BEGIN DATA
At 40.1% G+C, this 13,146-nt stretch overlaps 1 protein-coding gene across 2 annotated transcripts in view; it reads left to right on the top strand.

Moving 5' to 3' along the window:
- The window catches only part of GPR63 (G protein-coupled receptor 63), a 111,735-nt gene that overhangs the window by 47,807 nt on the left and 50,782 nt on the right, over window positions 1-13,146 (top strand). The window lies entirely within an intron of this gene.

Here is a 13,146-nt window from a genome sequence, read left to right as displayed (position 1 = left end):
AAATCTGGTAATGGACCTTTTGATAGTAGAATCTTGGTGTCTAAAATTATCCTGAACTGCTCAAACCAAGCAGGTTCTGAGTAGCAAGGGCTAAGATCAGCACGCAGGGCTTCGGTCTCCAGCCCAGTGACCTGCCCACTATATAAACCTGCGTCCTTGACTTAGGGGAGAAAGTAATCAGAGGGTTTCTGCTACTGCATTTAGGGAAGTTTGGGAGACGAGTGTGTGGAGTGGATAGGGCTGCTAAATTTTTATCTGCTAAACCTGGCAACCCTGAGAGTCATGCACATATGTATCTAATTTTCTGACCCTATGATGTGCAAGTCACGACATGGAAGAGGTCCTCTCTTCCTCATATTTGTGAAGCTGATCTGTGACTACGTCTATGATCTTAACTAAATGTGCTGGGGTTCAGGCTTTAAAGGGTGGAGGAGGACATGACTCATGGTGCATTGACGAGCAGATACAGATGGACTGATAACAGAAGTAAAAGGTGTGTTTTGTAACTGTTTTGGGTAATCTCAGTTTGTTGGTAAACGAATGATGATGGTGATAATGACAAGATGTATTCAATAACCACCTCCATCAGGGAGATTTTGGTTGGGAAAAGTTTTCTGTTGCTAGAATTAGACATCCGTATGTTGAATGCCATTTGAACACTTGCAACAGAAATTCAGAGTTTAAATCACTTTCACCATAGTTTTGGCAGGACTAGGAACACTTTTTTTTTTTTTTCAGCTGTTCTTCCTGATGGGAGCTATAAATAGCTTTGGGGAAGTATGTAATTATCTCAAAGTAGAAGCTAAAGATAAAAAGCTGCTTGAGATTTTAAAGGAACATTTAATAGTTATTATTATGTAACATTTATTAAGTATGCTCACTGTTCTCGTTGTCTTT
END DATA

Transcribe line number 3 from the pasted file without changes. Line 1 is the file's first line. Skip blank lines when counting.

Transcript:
- The window catches only part of GPR63 (G protein-coupled receptor 63), a 111,735-nt gene that overhangs the window by 47,807 nt on the left and 50,782 nt on the right, over window positions 1-13,146 (top strand). The window lies entirely within an intron of this gene.